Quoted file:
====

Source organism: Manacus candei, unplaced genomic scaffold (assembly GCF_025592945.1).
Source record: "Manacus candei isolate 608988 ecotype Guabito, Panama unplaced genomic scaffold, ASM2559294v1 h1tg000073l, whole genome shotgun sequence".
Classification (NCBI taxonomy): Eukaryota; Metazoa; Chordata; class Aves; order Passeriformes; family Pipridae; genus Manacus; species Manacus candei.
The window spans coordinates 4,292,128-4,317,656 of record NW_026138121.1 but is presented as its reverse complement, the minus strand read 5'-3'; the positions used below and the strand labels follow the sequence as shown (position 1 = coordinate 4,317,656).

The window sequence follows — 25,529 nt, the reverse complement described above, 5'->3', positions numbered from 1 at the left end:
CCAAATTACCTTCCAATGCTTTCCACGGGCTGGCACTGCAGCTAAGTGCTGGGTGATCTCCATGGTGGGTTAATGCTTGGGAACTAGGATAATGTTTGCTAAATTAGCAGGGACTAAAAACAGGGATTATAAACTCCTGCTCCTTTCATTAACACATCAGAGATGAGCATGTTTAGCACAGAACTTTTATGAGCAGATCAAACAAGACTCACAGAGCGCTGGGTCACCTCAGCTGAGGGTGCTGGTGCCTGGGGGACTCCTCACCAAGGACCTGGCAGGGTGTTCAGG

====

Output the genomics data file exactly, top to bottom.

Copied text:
Source organism: Manacus candei, unplaced genomic scaffold (assembly GCF_025592945.1).
Source record: "Manacus candei isolate 608988 ecotype Guabito, Panama unplaced genomic scaffold, ASM2559294v1 h1tg000073l, whole genome shotgun sequence".
Classification (NCBI taxonomy): Eukaryota; Metazoa; Chordata; class Aves; order Passeriformes; family Pipridae; genus Manacus; species Manacus candei.
The window spans coordinates 4,292,128-4,317,656 of record NW_026138121.1 but is presented as its reverse complement, the minus strand read 5'-3'; the positions used below and the strand labels follow the sequence as shown (position 1 = coordinate 4,317,656).

The window sequence follows — 25,529 nt, the reverse complement described above, 5'->3', positions numbered from 1 at the left end:
CCAAATTACCTTCCAATGCTTTCCACGGGCTGGCACTGCAGCTAAGTGCTGGGTGATCTCCATGGTGGGTTAATGCTTGGGAACTAGGATAATGTTTGCTAAATTAGCAGGGACTAAAAACAGGGATTATAAACTCCTGCTCCTTTCATTAACACATCAGAGATGAGCATGTTTAGCACAGAACTTTTATGAGCAGATCAAACAAGACTCACAGAGCGCTGGGTCACCTCAGCTGAGGGTGCTGGTGCCTGGGGGACTCCTCACCAAGGACCTGGCAGGGTGTTCAGG